May 19, 2019

Archives for April 2015

Tenth Circuit: Federal Court Must Defer to State Court Findings of Knowing and Intelligent Miranda Waiver

The Tenth Circuit Court of Appeals issued its opinion in Al-Yousif v. Trani on Friday, March 6, 2015.

Naif Al-Yousif, a native of Saudi Arabia who studied English in the United States for several months, participated with his two roommates to rob and murder a friend who was visiting from Saudi Arabia and dispose of his body in a dumpster. After the killing, Al-Yousif fled to California, but his brother convinced him to return to Colorado. Upon his return, Detective Guigli arrested him and took him to the police station and questioned him with another officer, Detective Martinez, while videotaping the interview. Detective Martinez read a Miranda advisement, and Al-Yousif nodded while the advisement was being read. Martinez asked Al-Yousif if he understood and Al-Yousif said he did. He also signed the advisement form. He spoke to the detectives and made several inculpatory statements, then led them to the dumpster where they had disposed of the body. After that, the detectives returned with Al-Yousif to the police station and again advised him of his rights, at which point he requested an attorney.

Before trial, Al-Yousif moved to suppress the video of the police interrogation, asserting he had not knowingly and intelligently waived his Miranda rights. The trial court heard testimony and reviewed the video, and ultimately ruled to suppress the video despite its impression that Al-Yousif responded appropriately to questions and understood the questions posed to him, finding that the State failed to show a knowing and intelligent waiver. On interlocutory appeal, the Colorado Supreme Court reversed, ruling that Defendant sufficiently understood his rights and the waiver was therefore valid. The video of the interrogation was admitted at trial, and the jury ultimately convicted him. He was sentenced to life imprisonment without parole. On direct appeal, the Colorado Court of Appeals vacated his conviction for theft by receiving, merged the robbery and felony murder convictions, and otherwise affirmed the trial court. The Colorado Supreme Court granted certiorari but then denied it as improvidently granted. The court denied a petition for rehearing. Al-Yousif filed an unsuccessful petition for post-conviction relief and the Colorado Supreme Court denied review.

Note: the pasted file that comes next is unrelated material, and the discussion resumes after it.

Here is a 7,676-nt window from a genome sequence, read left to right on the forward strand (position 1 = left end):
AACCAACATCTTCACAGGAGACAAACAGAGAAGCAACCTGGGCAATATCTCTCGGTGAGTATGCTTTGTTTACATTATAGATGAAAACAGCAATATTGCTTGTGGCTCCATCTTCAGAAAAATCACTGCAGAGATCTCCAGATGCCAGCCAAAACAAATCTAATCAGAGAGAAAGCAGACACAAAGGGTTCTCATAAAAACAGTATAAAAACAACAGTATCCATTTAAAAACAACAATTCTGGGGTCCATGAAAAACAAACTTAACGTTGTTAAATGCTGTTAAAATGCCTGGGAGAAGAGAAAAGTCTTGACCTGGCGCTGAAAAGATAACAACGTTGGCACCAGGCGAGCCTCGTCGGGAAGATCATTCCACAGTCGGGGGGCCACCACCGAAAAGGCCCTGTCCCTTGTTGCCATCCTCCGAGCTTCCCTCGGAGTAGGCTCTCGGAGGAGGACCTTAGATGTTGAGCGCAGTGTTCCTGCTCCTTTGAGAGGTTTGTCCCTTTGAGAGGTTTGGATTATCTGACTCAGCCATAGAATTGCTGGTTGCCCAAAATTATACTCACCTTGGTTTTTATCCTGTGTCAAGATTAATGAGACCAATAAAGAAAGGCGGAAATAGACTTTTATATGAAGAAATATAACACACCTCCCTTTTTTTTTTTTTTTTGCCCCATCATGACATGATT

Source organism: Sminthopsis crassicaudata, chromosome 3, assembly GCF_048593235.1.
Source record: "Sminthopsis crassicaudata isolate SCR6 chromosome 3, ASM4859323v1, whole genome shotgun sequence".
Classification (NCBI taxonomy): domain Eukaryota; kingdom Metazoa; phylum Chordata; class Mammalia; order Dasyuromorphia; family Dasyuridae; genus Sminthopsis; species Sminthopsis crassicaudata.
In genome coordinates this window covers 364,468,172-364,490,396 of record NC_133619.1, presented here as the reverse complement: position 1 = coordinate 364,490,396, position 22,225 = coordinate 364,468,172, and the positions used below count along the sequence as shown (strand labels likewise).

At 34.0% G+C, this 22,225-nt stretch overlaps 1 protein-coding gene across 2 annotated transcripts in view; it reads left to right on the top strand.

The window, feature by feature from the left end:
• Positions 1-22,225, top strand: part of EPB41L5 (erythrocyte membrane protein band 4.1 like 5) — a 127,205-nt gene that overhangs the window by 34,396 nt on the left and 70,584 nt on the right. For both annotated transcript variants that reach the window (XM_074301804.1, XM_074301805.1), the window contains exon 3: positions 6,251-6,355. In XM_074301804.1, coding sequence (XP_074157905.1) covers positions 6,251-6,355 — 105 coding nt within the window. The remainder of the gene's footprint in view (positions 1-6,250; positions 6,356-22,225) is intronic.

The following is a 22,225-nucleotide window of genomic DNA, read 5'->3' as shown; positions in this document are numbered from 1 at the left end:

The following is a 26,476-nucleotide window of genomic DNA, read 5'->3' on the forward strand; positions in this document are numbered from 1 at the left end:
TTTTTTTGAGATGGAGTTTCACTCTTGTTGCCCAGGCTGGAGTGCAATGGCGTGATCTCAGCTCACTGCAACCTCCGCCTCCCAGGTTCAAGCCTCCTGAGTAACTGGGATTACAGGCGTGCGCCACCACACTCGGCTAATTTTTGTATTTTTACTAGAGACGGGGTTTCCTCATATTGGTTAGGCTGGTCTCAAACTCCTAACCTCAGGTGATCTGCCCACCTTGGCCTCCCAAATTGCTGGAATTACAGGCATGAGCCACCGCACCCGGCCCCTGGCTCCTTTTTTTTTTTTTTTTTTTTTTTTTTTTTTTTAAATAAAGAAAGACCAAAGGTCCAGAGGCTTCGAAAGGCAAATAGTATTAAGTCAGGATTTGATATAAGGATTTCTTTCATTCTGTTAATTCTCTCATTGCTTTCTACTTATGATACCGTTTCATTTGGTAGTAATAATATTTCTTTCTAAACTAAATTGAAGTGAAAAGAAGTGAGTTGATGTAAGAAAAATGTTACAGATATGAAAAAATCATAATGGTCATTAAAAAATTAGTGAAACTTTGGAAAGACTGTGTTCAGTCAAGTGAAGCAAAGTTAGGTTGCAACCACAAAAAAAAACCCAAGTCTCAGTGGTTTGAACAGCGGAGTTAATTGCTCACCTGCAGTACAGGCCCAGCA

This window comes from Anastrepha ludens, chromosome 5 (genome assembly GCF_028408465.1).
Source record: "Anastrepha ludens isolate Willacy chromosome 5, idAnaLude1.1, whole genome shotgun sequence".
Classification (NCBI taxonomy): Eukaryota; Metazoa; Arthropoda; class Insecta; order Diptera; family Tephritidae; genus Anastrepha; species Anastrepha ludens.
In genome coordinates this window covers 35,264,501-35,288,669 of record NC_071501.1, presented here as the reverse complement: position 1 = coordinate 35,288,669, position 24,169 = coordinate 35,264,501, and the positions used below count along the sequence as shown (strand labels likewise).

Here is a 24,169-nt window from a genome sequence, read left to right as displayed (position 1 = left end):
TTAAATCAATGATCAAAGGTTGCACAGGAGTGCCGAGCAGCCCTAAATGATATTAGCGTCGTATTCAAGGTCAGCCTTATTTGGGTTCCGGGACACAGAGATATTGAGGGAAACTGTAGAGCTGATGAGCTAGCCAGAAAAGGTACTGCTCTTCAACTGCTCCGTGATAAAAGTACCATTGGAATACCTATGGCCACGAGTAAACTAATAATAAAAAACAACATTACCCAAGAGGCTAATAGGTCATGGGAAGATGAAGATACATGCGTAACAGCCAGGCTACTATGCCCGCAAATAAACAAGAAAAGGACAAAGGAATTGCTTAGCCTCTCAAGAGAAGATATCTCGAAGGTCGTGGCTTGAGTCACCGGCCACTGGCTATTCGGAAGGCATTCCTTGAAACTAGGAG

Al-Yousif then petitioned the U.S. District Court for the District of Colorado for habeas corpus relief. Although the habeas petition was not timely filed, the district court granted equitable tolling and ruled on the merits, finding that the Colorado Supreme Court’s decision was contrary to and an unreasonable application of Miranda. The State of Colorado appealed.

The Tenth Circuit first analyzed the district court’s grant of equitable tolling under the Antiterrorism and Effective Death Penalty Act (AEDPA). Ordinarily, habeas petitions must be filed no later than one year after the state judgment becomes final. In this case, the petition was filed three days late. Defendant asserted his petition was timely because the Colorado Supreme Court denied the motion for rehearing on April 10, 2008, according to a printout he received from the federal district court. However, the Colorado Supreme Court’s opinion was actually issued on April 7, 2008, and received by the federal court on April 10. When the state pointed out Defendant’s error, he asserted that he should be afforded the opportunity to assert equitable tolling. The district court applied equitable tolling without allowing the state to argue in response or make a record.

The Tenth Circuit held that this was error. Quoting prior case law, the Tenth Circuit held that equitable tolling is a rare remedy and should only be applied in unusual circumstances. Plaintiff’s error in this case could have been prevented if his counsel had spoken to defense counsel from the prior state court case, or had requested the opinion from the Colorado Supreme Court instead of relying on the information in the federal district court’s system. The Tenth Circuit reversed the district court’s grant of equitable tolling.